U.N. inspectors say the world's largest nuclear plant, damaged weeks ago by an earthquake in Japan, will be closed for "months or a year" while more checks are done.
An assessment team from the International Atomic Energy Agency spent four days inspecting the Kashiwazaki-Kariwa nuclear power plant and officials say Friday more checks are needed before the plant can reopen.
The IAEA's safety chief Philippe Jamet said that the inspection team felt safe enough at the plant to eat sushi while there.
The facility caught fire and leaked a small amount of radiation following a powerful earthquake July 16.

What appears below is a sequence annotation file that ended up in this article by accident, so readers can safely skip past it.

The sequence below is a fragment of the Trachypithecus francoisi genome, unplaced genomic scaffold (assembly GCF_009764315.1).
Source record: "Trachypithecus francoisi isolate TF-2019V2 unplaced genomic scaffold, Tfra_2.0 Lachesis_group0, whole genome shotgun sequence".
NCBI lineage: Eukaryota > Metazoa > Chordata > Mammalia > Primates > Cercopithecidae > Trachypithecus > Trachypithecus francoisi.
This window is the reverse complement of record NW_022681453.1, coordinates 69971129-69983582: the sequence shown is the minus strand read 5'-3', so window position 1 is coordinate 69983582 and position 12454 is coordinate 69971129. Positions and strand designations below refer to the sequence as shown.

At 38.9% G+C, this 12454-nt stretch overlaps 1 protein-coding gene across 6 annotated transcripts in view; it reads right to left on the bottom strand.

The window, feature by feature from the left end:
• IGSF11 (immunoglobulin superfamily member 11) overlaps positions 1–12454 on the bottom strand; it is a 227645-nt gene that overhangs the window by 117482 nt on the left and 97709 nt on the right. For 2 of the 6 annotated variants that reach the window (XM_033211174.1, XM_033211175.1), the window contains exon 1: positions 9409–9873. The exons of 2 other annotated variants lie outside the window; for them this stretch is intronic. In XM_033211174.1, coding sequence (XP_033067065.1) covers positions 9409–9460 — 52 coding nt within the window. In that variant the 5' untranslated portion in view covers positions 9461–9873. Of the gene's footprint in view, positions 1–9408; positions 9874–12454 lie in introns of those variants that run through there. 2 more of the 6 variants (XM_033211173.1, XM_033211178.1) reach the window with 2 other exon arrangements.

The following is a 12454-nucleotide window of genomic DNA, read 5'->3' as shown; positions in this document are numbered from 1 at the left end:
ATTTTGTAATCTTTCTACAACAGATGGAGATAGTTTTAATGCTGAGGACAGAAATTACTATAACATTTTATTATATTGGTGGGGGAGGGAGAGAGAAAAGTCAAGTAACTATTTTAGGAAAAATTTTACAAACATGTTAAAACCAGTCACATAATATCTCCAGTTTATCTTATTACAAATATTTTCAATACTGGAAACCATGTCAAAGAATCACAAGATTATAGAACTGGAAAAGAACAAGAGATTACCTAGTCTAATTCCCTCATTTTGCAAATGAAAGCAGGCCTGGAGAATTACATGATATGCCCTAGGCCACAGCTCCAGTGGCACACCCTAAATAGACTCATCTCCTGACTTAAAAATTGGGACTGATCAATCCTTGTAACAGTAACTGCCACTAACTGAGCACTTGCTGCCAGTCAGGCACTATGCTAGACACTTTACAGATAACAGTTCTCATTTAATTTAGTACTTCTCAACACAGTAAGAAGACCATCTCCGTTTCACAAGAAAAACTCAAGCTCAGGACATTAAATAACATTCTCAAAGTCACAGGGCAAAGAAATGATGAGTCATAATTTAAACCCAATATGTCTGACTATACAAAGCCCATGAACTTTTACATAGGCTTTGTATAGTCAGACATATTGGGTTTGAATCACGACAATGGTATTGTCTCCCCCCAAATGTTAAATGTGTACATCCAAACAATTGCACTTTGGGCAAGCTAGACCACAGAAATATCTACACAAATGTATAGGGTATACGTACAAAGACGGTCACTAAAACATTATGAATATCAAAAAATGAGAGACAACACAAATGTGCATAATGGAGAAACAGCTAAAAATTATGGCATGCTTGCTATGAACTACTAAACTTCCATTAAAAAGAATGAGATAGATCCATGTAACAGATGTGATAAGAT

The plant's operator, the Tokyo Electric Power Company (TEPCO), assured the public the radiation was not a health or environmental threat, but the company has been criticized for under-reporting the extent of the leak.
Japan invited the U.N. inspectors amid public concerns about the threat of nuclear contamination.
TEPCO has in the past been forced to admit falsifying inspection data connected to trouble at its nuclear power plants.
The IAEA is expected to release a preliminary report in the coming days.
Japan's nuclear power plants provide 30 percent of the nation's energy.
Some information for this report was provided by AFP, AP and Reuters.